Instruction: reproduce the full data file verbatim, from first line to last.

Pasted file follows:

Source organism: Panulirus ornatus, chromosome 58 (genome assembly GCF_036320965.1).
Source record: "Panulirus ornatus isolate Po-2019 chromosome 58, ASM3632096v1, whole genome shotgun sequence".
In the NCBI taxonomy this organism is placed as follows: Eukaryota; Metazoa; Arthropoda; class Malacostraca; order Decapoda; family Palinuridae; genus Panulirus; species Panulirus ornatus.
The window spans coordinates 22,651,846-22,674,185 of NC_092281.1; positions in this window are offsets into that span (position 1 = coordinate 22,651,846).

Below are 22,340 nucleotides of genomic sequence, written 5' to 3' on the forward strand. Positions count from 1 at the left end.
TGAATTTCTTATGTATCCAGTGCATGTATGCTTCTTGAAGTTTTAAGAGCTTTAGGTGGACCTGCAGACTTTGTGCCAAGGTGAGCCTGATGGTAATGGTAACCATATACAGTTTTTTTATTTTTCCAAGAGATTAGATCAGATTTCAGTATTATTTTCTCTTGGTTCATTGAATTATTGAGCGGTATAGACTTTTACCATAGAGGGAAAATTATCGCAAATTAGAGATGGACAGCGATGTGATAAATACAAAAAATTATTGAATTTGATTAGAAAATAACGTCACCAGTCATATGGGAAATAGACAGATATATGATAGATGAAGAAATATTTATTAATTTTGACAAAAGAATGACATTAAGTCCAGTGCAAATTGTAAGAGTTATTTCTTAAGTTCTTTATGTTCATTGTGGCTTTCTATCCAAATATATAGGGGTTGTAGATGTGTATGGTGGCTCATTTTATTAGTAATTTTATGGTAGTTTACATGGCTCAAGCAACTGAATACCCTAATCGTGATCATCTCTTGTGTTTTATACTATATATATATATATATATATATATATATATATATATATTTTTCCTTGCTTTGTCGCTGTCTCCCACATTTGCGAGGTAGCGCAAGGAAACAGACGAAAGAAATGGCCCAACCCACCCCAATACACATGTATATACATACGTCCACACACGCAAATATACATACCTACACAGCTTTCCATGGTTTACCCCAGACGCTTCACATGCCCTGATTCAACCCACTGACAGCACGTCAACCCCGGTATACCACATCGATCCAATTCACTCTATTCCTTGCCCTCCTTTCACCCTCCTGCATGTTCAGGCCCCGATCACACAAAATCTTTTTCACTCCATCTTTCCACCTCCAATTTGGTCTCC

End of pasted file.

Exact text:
Source organism: Panulirus ornatus, chromosome 58 (genome assembly GCF_036320965.1).
Source record: "Panulirus ornatus isolate Po-2019 chromosome 58, ASM3632096v1, whole genome shotgun sequence".
In the NCBI taxonomy this organism is placed as follows: Eukaryota; Metazoa; Arthropoda; class Malacostraca; order Decapoda; family Palinuridae; genus Panulirus; species Panulirus ornatus.
The window spans coordinates 22,651,846-22,674,185 of NC_092281.1; positions in this window are offsets into that span (position 1 = coordinate 22,651,846).

Below are 22,340 nucleotides of genomic sequence, written 5' to 3' on the forward strand. Positions count from 1 at the left end.
TGAATTTCTTATGTATCCAGTGCATGTATGCTTCTTGAAGTTTTAAGAGCTTTAGGTGGACCTGCAGACTTTGTGCCAAGGTGAGCCTGATGGTAATGGTAACCATATACAGTTTTTTTATTTTTCCAAGAGATTAGATCAGATTTCAGTATTATTTTCTCTTGGTTCATTGAATTATTGAGCGGTATAGACTTTTACCATAGAGGGAAAATTATCGCAAATTAGAGATGGACAGCGATGTGATAAATACAAAAAATTATTGAATTTGATTAGAAAATAACGTCACCAGTCATATGGGAAATAGACAGATATATGATAGATGAAGAAATATTTATTAATTTTGACAAAAGAATGACATTAAGTCCAGTGCAAATTGTAAGAGTTATTTCTTAAGTTCTTTATGTTCATTGTGGCTTTCTATCCAAATATATAGGGGTTGTAGATGTGTATGGTGGCTCATTTTATTAGTAATTTTATGGTAGTTTACATGGCTCAAGCAACTGAATACCCTAATCGTGATCATCTCTTGTGTTTTATACTATATATATATATATATATATATATATATATATATATATTTTTCCTTGCTTTGTCGCTGTCTCCCACATTTGCGAGGTAGCGCAAGGAAACAGACGAAAGAAATGGCCCAACCCACCCCAATACACATGTATATACATACGTCCACACACGCAAATATACATACCTACACAGCTTTCCATGGTTTACCCCAGACGCTTCACATGCCCTGATTCAACCCACTGACAGCACGTCAACCCCGGTATACCACATCGATCCAATTCACTCTATTCCTTGCCCTCCTTTCACCCTCCTGCATGTTCAGGCCCCGATCACACAAAATCTTTTTCACTCCATCTTTCCACCTCCAATTTGGTCTCC